May 21, 2023
How to turn your insights into a framework
By Wes Kao
Co-founder of Maven
Follow a step-by-step guide on turning your unique ideas into powerful frameworks that make it easier to recall information, structure abstract ideas, and share your knowledge effectively.
Your insights are your intellectual property. But too few experts turn the knowledge in their head into a framework they can reuse–and even sell.
Frameworks are insights packaged into a memorable visual or term. Think: SMART goals, SWOT, Maslow's hierarchy of needs, or spiky point of view (one of mine).
Frameworks make it easier to:
- Recall information
- Give structure to abstract ideas
- Share your knowledge with others
A framework is intellectual property that you as an expert can build products around. James Clear’s Atomic Habits framework launched a popular newsletter, book, course, and numerous speaking engagements. Annie Duke’s "resulting" concept led to a best-selling book, corporate coaching, and a top course on Maven.
By the way, turning your insights into frameworks is one of the most popular lessons I teach in the Maven Course Accelerator. Using our step-by-step approach, instructors can sketch their own framework in 6 minutes. Many turn them into the foundations of a new course. Enroll here (it’s free).
Here’s how to turn your ideas into frameworks (it’s easier than you think):
1. Pick a problem people often ask you about
• What questions do people ask you all the time?
• What is a problem you solved for yourself?
• What areas are you most credible and experienced in?
2. Think about your system or approach to solving this problem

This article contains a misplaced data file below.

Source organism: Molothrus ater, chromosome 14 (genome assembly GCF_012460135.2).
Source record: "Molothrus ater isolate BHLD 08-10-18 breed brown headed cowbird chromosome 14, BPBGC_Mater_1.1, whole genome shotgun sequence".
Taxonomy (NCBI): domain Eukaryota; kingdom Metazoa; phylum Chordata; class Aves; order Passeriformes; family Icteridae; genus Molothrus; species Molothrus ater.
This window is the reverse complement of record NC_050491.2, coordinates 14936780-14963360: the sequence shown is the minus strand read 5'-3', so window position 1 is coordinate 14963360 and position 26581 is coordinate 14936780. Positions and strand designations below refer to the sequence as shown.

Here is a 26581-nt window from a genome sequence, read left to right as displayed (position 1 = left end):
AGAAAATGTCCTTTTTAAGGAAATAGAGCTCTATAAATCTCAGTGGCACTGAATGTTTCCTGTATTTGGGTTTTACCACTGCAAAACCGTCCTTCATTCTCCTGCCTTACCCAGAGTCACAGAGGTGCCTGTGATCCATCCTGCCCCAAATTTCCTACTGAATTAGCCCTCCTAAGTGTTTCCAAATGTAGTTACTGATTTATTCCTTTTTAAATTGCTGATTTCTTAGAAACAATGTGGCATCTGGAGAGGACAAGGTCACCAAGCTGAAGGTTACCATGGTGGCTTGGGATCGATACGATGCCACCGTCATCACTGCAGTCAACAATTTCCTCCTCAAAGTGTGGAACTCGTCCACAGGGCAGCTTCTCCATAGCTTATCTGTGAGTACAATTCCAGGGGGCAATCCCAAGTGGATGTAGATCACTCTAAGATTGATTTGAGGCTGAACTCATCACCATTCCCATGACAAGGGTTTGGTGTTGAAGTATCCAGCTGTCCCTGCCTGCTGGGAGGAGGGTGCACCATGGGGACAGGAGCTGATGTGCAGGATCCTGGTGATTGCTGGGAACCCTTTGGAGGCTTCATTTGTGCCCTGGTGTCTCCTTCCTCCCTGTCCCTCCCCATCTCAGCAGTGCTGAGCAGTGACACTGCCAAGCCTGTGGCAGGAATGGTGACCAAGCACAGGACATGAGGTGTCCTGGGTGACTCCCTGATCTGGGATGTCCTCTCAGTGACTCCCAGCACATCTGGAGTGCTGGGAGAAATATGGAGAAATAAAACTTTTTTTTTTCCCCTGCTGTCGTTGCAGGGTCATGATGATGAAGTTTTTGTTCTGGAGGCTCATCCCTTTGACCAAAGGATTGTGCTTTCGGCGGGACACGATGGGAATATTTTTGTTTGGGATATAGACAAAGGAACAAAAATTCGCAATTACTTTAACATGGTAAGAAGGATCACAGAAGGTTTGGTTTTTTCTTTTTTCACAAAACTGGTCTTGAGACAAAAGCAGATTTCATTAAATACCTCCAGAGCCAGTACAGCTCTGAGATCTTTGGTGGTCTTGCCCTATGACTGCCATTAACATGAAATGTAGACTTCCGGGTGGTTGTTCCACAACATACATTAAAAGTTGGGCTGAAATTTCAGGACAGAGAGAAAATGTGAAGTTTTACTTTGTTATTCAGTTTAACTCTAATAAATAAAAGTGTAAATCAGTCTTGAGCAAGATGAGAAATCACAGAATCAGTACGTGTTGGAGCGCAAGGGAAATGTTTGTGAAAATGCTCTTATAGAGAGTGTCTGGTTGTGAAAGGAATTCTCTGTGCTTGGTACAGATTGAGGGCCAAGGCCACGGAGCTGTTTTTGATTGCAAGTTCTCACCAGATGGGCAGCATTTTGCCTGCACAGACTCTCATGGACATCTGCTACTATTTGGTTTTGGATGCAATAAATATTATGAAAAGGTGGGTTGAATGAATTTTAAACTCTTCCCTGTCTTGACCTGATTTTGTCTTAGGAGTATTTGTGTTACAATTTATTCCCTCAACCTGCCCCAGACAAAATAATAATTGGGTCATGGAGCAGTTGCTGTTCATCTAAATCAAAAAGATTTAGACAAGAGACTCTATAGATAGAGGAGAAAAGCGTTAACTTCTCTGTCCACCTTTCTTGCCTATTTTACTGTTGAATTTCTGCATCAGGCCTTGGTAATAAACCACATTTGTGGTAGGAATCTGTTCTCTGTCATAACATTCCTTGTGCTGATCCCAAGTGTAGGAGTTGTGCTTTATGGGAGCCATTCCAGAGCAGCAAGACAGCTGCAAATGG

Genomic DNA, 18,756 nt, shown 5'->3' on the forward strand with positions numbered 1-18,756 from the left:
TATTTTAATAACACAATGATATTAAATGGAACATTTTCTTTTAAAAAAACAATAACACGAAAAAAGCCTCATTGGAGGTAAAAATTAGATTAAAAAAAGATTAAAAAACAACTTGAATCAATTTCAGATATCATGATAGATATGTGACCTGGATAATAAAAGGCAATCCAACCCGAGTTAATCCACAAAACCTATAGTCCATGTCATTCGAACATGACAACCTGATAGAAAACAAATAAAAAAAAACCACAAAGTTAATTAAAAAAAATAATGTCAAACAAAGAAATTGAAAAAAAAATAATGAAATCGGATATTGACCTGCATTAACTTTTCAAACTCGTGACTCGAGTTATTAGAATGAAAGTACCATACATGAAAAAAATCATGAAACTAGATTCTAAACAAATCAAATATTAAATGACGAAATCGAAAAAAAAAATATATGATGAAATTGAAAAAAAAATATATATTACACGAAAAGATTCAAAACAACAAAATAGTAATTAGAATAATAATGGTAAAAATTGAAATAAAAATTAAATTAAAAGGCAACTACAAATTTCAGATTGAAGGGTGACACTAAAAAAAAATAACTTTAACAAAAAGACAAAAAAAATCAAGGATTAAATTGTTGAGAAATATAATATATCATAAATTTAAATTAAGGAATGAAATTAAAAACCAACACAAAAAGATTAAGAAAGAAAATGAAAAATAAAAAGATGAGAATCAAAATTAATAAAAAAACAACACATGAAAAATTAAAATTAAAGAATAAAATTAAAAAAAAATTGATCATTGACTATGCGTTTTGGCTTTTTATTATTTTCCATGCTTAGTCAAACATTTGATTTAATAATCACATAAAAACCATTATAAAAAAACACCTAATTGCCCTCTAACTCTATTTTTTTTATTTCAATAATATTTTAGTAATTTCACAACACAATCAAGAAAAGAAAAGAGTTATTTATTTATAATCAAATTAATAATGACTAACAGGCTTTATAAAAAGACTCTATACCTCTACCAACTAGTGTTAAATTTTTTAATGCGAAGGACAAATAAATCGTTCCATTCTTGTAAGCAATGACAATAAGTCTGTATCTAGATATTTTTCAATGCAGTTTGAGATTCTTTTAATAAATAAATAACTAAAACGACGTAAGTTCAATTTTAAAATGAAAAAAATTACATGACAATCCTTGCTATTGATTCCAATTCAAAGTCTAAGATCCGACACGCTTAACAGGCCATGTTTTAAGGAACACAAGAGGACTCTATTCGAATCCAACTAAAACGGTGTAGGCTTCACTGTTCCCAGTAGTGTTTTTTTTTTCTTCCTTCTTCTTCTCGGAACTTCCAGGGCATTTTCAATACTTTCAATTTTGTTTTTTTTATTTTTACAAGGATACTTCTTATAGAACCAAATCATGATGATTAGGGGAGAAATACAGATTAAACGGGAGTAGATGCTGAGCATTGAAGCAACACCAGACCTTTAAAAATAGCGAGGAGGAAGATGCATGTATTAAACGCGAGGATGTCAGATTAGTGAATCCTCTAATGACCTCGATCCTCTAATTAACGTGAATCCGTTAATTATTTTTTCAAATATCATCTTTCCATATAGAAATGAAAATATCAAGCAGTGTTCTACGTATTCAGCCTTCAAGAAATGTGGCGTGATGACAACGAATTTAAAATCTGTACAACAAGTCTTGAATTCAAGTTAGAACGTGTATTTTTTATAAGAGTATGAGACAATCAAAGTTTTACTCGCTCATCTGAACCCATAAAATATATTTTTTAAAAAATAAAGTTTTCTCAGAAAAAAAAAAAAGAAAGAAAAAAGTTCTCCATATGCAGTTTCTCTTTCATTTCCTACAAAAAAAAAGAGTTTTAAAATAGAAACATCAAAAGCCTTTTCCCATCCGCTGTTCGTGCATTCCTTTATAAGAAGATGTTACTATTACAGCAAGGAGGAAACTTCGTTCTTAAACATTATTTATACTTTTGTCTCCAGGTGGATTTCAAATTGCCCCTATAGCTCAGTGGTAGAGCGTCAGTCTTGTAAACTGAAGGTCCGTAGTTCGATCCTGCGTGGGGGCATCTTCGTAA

The solution should be rooted in your personal experience and insight. Brain dump all the steps you took to solve the problem. Your process might be non-linear, but try to empathize with someone who’s hearing your idea for the first time. Try to make the non-linear a bit more sequential, so others can follow along.
3. Play with different visualizations
For example, here are common categories of frameworks:
- Steps (Sales funnel)
- Venn diagram (Ikigai)
- Hub and spoke (in logistics)
- Matrix (SWOT, Eisenhower Matrix)
- Flywheel (Nir Eyal’s Hooked Model)
- Canvas (Course Mechanics Canvas)
- Acronyms (SMART, BATNA, SUCCES)
- Pyramid (Maslow’s Hierarchy of Needs)
- Triangle (Project Management Triangle)
- Hierarchy (Minto framework, decision trees)
- Concentric circles (Concentric Circles of Customers)
- Graphs & curves (Crossing the Chasm, J-Curve of Habit)
4. Acknowledge when you’re borrowing from others and give credit
Very few ideas are actually original. New insights are often remixed and derived from the work of others.
Product Market Fit has spawned Creator-Market Fit, Course-Market Fit and many other X-Market-Fit frameworks. Even James Clear acknowledges Charles Duhigg’s habit loop for inspiring Atomic Habits.
So, when you’re inspired by others:
✅ Give credit when you’re borrowing
✅ Transform an existing idea and apply it in a different way
✅ Borrow from multiple sources
🚫 Don’t just rename an existing framework and claim it as yours
As a next step, turn the advice you find yourself giving all the time into a reusable framework. Even better, start teaching your framework to others.
PS I wasn’t exaggerating when I said you can create a framework in 6 minutes. Here’s a photo of our instructors shipping their frameworks in the Maven Course Accelerator.
When you start earning on Maven, you keep 90% of your course revenue minus Stripe fees. On average, instructors earn $20,000 in their first cohort. Plus, you own your IP and content. Our goal is to help you launch and grow a course you’re proud of.
You might also like
Course Mechanics Canvas: 12 levers to achieve course-market fit
Super Specific How: A proven method for impactful learning
Noam Segal: How teaching a course can accelerate your career
How Christian Wattig built a successful online course and boosted his career
Amanda Natividad: How she became a content marketing powerhouse
The antidote to fluffy content: Tactical, Actionable, Concrete, Specific (TACS)
Be the first to know what's new on Maven
Contact support: email@example.com